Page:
• What activities are involved in the BOBA Project?
    Teens and their parents/guardians will be asked to complete: Two online surveys (30 minutes each) A parent-teen virtual activity session (1 hour) A follow-up feedback survey (10 minutes) Depending on the age of the participating teen, we may ask you to complete additional study activities, including a peer virtual activity session. Please view more information about the study activities here.
  • Who can participate in the BOBA Project?
    For the BOBA Project, we are looking for Chinese/Taiwanese American teens and their parents/guardians who live in Massachusetts, New York, and New Jersey. Teens and their parents/guardians are eligible to participate whether or not they were born in the United States. Click here to view more details about the eligibility criteria. We encourage all eligible families to participate! Note that we are starting recruitment with Chinese/Taiwanese American families, but plan to expand the project to include other Asian/Asian American groups in the future.
  • Will I be paid to participate?
    All participants will be compensated for their time and participation. Families who participate in the BOBA Project will receive up to a total of $120 in gift cards and BOBA-related prizes upon completion of study activities. To view more information about compensation, please click here.
  • How much time does it take for me to participate? Do I have to participate multiple times?
    Participating in the BOBA Project will only take about two hours of your time. You will be asked to do two online surveys (30 min each, 1 hour total), a virtual activity session over Zoom (1 hour), and a short follow up survey (10 min). We will only ask you to do this once. Note that if the participating teen is between 12-15, we may invite you to complete additional study activities (e.g., a 1 hour peer virtual activity session) or optional study activities (e.g., 10 min hair collection). We also may invite you to come back and do the study activities again next year. However, participating in research is completely voluntary, meaning that you do not have to complete these study activities if you do not want to.
  • Can all study activities be completed online?
    Yes, all study activities in the BOBA Project can be completed online, including the surveys and virtual activity sessions. Virtual activity sessions will be conducted via Zoom, an online video conferencing platform. You can download Zoom here.
  • Can study activities be done in Chinese?
    Yes, all study activities can be done in Chinese! On the screener survey, we will ask which language you would like to use for each of the study activities. We can accommodate families who: Read English, Simplified Chinese or Traditional Chinese Speak English, Mandarin Chinese, or Cantonese
  • Do we have to do all the activities or can we just do some of them?
    Participation in research is completely voluntary. This means that you can skip any questions you don't want to answer, only participate in the research activities that you want to do, and leave the study at any time.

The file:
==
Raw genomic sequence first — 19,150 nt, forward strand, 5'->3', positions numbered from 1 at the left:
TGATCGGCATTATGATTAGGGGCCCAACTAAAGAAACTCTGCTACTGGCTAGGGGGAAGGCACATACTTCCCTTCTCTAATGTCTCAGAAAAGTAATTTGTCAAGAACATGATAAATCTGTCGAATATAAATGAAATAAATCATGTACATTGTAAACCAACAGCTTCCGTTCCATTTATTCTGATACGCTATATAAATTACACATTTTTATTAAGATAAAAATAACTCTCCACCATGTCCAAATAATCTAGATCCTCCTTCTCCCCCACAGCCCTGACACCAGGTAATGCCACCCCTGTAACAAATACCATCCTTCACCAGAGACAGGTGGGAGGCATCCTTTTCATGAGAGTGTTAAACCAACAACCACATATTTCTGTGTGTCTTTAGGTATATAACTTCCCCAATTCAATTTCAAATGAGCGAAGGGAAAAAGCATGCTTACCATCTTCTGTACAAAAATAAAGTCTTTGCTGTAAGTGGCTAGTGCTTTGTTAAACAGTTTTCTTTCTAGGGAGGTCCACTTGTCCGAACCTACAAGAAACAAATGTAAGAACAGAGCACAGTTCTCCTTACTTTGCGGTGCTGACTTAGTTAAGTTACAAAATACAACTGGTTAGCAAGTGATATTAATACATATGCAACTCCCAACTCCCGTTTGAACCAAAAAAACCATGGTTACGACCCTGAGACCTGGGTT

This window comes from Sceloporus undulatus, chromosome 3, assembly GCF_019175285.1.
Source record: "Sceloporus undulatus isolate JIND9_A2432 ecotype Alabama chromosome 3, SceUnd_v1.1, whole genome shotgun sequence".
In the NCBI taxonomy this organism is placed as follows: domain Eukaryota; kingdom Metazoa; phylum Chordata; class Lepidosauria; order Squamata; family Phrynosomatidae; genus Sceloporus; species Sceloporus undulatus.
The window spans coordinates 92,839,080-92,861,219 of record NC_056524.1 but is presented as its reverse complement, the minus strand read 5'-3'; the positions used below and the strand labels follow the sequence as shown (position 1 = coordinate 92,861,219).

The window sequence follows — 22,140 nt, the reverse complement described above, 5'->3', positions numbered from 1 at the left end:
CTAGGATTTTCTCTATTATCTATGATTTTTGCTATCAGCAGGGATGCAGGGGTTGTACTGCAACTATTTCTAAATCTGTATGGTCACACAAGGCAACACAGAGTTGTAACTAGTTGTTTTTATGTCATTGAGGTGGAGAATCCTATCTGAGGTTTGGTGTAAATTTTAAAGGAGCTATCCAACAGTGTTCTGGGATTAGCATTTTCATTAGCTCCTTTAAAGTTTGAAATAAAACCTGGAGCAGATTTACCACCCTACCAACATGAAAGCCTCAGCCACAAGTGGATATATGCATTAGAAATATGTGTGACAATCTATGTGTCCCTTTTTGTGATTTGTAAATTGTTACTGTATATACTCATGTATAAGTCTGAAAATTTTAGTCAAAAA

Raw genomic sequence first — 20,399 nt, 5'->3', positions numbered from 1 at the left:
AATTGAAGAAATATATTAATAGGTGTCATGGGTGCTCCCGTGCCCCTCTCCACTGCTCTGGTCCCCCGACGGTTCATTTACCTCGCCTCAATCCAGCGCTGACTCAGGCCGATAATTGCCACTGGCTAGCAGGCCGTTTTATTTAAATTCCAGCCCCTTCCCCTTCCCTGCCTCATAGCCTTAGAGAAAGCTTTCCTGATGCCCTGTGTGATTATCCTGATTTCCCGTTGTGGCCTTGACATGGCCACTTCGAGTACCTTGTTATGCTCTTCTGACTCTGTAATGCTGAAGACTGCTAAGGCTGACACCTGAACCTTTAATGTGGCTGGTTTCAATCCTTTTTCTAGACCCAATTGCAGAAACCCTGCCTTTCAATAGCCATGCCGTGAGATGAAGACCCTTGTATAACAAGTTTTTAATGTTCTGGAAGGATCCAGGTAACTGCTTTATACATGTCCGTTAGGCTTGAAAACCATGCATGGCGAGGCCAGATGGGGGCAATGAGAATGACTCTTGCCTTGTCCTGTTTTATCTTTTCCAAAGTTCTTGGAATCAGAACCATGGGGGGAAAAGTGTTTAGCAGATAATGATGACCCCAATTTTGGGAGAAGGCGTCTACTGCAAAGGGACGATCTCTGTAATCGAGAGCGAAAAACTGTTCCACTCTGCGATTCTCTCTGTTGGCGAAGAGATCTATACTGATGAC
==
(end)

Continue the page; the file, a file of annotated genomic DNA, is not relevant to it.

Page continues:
• How will you protect my information?
    We take confidentiality very seriously. All of the information we collect is confidential, meaning that it is not shared with anyone outside of our research team. Only members of our research team can view your survey responses and recordings of your virtual activity sessions. We will not share your answers with anyone, including your family. Information that can identify you, such as your name and email, will be stored securely and separately from your responses. We will also remove names and any other identifiable information from virtual activity session recordings. All recordings will be labeled with a code. If we write up a report about our research, anything that we share cannot be traced back to you or your family.
  • What questions are you going to ask in the surveys?
    In the surveys, we hope to learn your honest opinions about current issues and experiences as an Asian/Asian American. We will ask you a variety of questions related to your opinions, life experiences, relationships, identity, and health and wellbeing.
  • Why do study activities vary depending on the age of the teen?
    We received additional funding for families with teens who are age 12-15. This means that we can do additional study activities with these families, such as peer virtual activity sessions, and we can also invite these families to come back and participate in the BOBA Project next year. You can view more details about the different study activities here.
  • What exactly is the virtual activity session?
    The virtual activity session is a 1-hour Zoom session with a member of our research team. During this session, teens and their parent/guardians will do a guided conversation activity about different topics related to Asian.Asian American identity. During the session, we will show you three scenarios and you will be asked to share with each other your reactions and what you would do if you were in that situation. We hope that participating in the virtual activity session will be a meaningful and interesting experience that you can do together with your family member. The BOBA Project offers you a unique and fun opportunity to share your perspectives and opinions with your family member. During your session, we create a space for you to have conversations about topics related to Asian/Asian American identity, some that you may have never discussed with each other before. This is a chance for you to learn more about your family member's life experiences!